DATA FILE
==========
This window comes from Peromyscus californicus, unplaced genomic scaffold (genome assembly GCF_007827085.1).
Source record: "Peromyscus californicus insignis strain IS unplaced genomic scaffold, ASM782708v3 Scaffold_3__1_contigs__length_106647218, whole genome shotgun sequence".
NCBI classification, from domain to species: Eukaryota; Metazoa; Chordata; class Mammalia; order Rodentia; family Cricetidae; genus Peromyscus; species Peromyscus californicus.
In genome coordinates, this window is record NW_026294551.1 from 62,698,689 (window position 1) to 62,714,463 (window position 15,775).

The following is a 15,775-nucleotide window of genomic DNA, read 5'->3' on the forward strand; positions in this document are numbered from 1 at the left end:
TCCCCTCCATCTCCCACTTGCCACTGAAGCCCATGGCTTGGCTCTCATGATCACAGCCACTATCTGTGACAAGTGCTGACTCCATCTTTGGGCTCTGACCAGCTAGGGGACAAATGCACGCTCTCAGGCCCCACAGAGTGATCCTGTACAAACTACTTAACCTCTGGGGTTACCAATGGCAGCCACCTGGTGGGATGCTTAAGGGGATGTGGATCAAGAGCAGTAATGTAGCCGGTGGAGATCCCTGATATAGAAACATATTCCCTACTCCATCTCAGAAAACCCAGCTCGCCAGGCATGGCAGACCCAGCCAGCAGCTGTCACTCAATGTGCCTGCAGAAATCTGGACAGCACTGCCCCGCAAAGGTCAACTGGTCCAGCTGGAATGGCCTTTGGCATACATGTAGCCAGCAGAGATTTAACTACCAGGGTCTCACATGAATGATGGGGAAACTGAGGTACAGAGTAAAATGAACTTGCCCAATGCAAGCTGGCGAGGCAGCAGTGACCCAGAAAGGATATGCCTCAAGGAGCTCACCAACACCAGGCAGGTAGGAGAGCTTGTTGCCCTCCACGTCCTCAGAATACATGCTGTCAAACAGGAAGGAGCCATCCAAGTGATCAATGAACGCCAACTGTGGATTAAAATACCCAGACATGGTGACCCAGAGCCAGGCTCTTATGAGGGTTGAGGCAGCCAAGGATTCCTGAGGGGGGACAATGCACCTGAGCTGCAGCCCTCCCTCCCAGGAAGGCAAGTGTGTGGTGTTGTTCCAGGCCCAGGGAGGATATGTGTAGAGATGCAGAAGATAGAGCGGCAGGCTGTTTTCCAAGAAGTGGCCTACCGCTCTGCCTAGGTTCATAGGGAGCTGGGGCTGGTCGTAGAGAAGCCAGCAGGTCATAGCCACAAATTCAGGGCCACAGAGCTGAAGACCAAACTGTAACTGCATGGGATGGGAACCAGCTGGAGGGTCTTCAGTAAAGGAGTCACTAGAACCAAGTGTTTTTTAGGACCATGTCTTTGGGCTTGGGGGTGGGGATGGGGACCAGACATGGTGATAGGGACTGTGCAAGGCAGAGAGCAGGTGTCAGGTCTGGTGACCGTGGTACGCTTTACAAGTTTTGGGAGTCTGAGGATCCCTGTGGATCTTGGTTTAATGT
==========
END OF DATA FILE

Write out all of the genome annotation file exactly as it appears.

This window comes from Peromyscus californicus, unplaced genomic scaffold (genome assembly GCF_007827085.1).
Source record: "Peromyscus californicus insignis strain IS unplaced genomic scaffold, ASM782708v3 Scaffold_3__1_contigs__length_106647218, whole genome shotgun sequence".
NCBI classification, from domain to species: Eukaryota; Metazoa; Chordata; class Mammalia; order Rodentia; family Cricetidae; genus Peromyscus; species Peromyscus californicus.
In genome coordinates, this window is record NW_026294551.1 from 62,698,689 (window position 1) to 62,714,463 (window position 15,775).

The following is a 15,775-nucleotide window of genomic DNA, read 5'->3' on the forward strand; positions in this document are numbered from 1 at the left end:
TCCCCTCCATCTCCCACTTGCCACTGAAGCCCATGGCTTGGCTCTCATGATCACAGCCACTATCTGTGACAAGTGCTGACTCCATCTTTGGGCTCTGACCAGCTAGGGGACAAATGCACGCTCTCAGGCCCCACAGAGTGATCCTGTACAAACTACTTAACCTCTGGGGTTACCAATGGCAGCCACCTGGTGGGATGCTTAAGGGGATGTGGATCAAGAGCAGTAATGTAGCCGGTGGAGATCCCTGATATAGAAACATATTCCCTACTCCATCTCAGAAAACCCAGCTCGCCAGGCATGGCAGACCCAGCCAGCAGCTGTCACTCAATGTGCCTGCAGAAATCTGGACAGCACTGCCCCGCAAAGGTCAACTGGTCCAGCTGGAATGGCCTTTGGCATACATGTAGCCAGCAGAGATTTAACTACCAGGGTCTCACATGAATGATGGGGAAACTGAGGTACAGAGTAAAATGAACTTGCCCAATGCAAGCTGGCGAGGCAGCAGTGACCCAGAAAGGATATGCCTCAAGGAGCTCACCAACACCAGGCAGGTAGGAGAGCTTGTTGCCCTCCACGTCCTCAGAATACATGCTGTCAAACAGGAAGGAGCCATCCAAGTGATCAATGAACGCCAACTGTGGATTAAAATACCCAGACATGGTGACCCAGAGCCAGGCTCTTATGAGGGTTGAGGCAGCCAAGGATTCCTGAGGGGGGACAATGCACCTGAGCTGCAGCCCTCCCTCCCAGGAAGGCAAGTGTGTGGTGTTGTTCCAGGCCCAGGGAGGATATGTGTAGAGATGCAGAAGATAGAGCGGCAGGCTGTTTTCCAAGAAGTGGCCTACCGCTCTGCCTAGGTTCATAGGGAGCTGGGGCTGGTCGTAGAGAAGCCAGCAGGTCATAGCCACAAATTCAGGGCCACAGAGCTGAAGACCAAACTGTAACTGCATGGGATGGGAACCAGCTGGAGGGTCTTCAGTAAAGGAGTCACTAGAACCAAGTGTTTTTTAGGACCATGTCTTTGGGCTTGGGGGTGGGGATGGGGACCAGACATGGTGATAGGGACTGTGCAAGGCAGAGAGCAGGTGTCAGGTCTGGTGACCGTGGTACGCTTTACAAGTTTTGGGAGTCTGAGGATCCCTGTGGATCTTGGTTTAATGT